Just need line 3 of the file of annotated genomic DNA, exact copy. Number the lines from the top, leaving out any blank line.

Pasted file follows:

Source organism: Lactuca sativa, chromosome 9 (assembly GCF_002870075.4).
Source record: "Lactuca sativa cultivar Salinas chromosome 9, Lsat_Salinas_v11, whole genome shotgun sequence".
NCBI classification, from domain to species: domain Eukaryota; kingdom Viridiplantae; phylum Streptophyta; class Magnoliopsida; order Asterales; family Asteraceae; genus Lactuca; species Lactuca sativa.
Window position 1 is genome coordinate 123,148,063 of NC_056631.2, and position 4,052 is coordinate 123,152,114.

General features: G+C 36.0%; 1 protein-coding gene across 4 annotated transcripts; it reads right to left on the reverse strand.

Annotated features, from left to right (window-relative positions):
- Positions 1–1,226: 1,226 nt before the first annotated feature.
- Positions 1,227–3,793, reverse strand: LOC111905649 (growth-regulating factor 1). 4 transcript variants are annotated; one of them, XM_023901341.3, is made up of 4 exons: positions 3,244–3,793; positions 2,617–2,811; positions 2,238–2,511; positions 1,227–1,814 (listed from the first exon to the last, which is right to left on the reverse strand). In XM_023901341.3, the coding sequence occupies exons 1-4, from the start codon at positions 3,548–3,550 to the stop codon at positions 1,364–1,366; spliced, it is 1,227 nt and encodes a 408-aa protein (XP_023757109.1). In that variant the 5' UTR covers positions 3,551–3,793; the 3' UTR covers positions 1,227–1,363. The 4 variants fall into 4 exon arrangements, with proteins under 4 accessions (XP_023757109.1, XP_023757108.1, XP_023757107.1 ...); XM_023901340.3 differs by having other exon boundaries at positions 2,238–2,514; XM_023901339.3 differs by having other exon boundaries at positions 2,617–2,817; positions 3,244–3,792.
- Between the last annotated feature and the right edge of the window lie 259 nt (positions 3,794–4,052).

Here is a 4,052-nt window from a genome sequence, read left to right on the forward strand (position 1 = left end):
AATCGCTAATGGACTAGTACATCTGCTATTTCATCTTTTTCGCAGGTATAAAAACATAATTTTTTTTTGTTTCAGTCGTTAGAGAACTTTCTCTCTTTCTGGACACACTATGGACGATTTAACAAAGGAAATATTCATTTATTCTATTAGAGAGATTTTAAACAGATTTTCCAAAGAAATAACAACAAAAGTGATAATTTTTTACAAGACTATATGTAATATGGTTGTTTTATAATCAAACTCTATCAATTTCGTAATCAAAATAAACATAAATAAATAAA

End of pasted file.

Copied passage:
NCBI classification, from domain to species: domain Eukaryota; kingdom Viridiplantae; phylum Streptophyta; class Magnoliopsida; order Asterales; family Asteraceae; genus Lactuca; species Lactuca sativa.